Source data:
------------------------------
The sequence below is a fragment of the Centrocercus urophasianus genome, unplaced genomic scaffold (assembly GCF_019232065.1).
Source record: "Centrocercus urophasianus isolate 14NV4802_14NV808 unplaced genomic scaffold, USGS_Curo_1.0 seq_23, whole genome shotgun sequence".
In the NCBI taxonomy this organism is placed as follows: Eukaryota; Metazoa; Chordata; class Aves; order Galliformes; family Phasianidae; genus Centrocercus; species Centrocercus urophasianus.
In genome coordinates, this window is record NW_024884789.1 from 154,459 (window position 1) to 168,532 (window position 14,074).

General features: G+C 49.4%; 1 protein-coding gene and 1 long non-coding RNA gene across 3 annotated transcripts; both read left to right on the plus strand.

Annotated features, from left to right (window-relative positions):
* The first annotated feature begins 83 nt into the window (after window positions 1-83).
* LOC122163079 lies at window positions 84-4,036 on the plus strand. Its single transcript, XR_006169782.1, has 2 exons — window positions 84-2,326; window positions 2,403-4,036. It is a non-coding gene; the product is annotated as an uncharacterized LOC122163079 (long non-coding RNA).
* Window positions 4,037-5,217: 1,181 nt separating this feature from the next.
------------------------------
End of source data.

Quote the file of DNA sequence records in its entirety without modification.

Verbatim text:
The sequence below is a fragment of the Centrocercus urophasianus genome, unplaced genomic scaffold (assembly GCF_019232065.1).
Source record: "Centrocercus urophasianus isolate 14NV4802_14NV808 unplaced genomic scaffold, USGS_Curo_1.0 seq_23, whole genome shotgun sequence".
In the NCBI taxonomy this organism is placed as follows: Eukaryota; Metazoa; Chordata; class Aves; order Galliformes; family Phasianidae; genus Centrocercus; species Centrocercus urophasianus.
In genome coordinates, this window is record NW_024884789.1 from 154,459 (window position 1) to 168,532 (window position 14,074).

General features: G+C 49.4%; 1 protein-coding gene and 1 long non-coding RNA gene across 3 annotated transcripts; both read left to right on the plus strand.

Annotated features, from left to right (window-relative positions):
* The first annotated feature begins 83 nt into the window (after window positions 1-83).
* LOC122163079 lies at window positions 84-4,036 on the plus strand. Its single transcript, XR_006169782.1, has 2 exons — window positions 84-2,326; window positions 2,403-4,036. It is a non-coding gene; the product is annotated as an uncharacterized LOC122163079 (long non-coding RNA).
* Window positions 4,037-5,217: 1,181 nt separating this feature from the next.